Welcome back to The Sports Ace, where tanking games at the end of the football season – especially when you’re 14-0 – is prosecuted to the fullest extent of the law.
By now, the “prediction for 2010” buzz has pretty much faded, which means it’s the perfect time for me to join the fray and suggest some things I think will dominate the year ahead. Enjoy.
--Teams on Twitter
You might think that this is obvious and has no place in a prediction post. After all, there surely are teams that have done a good job of activating Twitter, Facebook and other sites to engage their fan bases. But if it’s so obvious, then why hasn’t everyone adopted these practices? It seems to me that a definite majority of teams are still trying to figure it all out – all the way from defining how their athletes use the tools to hiring staff devoted solely to the effort. This will change in 2010…I think this is the year when the tides turn and sports organizations and leagues everywhere really embrace social media.
Already, we’ve started to see individual athletes taking matters into their own hands when it comes to news announcements, spreading the word themselves through social media tools instead of feeding reporters and the news machine at large. As the landscape of media continues to change, and reporters are more taxed and the news hole continues to shrink, I think athletes will do more and more of this in 2010 so that they guarantee themselves their share of ink and buzz and manage and motivate their individual fan bases. In a world where star power adds dollars to contracts and leads to endorsement deals, and athletes are looking out for “number one” more and more, this makes incredible sense. Plus, let’s admit it, athletes have huge egos. Spreading the word themselves allows them to control the message and hoard the attention…really, it’s PR 101. Think of it this way, and it’s a wonder this hasn’t been done more already.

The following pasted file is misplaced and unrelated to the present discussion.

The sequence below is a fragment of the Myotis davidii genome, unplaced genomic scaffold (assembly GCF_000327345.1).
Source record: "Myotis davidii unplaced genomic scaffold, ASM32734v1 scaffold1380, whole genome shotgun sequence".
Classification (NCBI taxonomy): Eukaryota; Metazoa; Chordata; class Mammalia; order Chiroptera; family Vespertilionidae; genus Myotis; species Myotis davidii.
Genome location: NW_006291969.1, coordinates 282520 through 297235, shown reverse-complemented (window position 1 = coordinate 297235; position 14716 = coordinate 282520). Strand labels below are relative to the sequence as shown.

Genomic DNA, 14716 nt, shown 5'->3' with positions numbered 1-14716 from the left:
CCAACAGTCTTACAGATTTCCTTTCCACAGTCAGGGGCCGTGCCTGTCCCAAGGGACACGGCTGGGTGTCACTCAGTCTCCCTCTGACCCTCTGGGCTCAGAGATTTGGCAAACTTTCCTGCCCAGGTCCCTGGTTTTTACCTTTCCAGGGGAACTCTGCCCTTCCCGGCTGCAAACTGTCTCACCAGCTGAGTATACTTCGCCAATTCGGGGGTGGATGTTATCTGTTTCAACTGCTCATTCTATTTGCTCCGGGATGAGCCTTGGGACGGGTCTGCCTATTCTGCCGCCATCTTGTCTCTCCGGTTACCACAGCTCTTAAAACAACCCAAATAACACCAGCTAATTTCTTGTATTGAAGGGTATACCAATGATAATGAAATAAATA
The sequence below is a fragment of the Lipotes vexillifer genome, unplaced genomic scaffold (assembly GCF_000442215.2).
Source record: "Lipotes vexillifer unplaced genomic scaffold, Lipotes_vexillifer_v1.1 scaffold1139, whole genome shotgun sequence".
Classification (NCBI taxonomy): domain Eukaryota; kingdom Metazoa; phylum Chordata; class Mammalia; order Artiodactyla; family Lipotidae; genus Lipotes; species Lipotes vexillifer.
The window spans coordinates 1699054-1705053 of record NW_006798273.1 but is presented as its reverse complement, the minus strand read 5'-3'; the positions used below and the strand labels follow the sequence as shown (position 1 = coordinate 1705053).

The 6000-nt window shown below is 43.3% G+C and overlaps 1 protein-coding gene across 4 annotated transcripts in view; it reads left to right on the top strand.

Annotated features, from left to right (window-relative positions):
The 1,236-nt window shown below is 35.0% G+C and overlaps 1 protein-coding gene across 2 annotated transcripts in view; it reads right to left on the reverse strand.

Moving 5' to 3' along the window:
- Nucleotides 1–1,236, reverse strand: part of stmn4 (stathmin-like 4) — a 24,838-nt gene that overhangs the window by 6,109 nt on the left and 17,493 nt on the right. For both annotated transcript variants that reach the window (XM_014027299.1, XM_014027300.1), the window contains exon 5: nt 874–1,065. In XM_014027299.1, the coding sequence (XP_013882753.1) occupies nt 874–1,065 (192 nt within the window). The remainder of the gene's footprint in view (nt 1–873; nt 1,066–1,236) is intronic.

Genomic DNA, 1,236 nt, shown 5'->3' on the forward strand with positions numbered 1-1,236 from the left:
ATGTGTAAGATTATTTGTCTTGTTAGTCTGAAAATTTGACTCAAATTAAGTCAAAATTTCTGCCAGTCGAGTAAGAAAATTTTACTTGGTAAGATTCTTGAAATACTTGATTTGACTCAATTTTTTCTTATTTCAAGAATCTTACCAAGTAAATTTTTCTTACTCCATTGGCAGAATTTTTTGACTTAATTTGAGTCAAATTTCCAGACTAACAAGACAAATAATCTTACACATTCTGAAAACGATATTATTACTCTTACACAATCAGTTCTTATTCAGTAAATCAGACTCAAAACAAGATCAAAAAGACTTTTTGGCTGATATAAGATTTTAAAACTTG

--ESPN Will Dominate. Even More.
You’ve heard about ESPN Boston and Los Angeles. There’s a simple model at play here: leverage the Worldwide Leader’s brand and existing/growing resources and infrastructure to provide sports content on the local level. As papers and TV stations continue to tighten their belts, sports coverage already has suffered to some extent. So enter ESPN, with a growing brand and more money to spend than the local guys. If they can come in and cover the teams well, and maybe even syndicate content to the local media, they might just have a winner. Meanwhile, visitors to the ESPN sites benefit from all the other content on there too – it’s an infrastructure much more built out than any newspaper site I’ve seen. I expect to see ESPN New York, ESPN San Francisco, ESPN Atlanta and others sooner than later.
--Team Naming Rights
We saw a couple of WNBA teams sell their jersey space, and essentially their nicknames, to corporate sponsors in 2009. Soccer teams around the world (and NASCAR) have done this for years…might a major American brand make a move into a major American sport in 2010? It wouldn’t shock me.
What am I missing?
Have a terrific New Year. I’m out like the New England Patriots.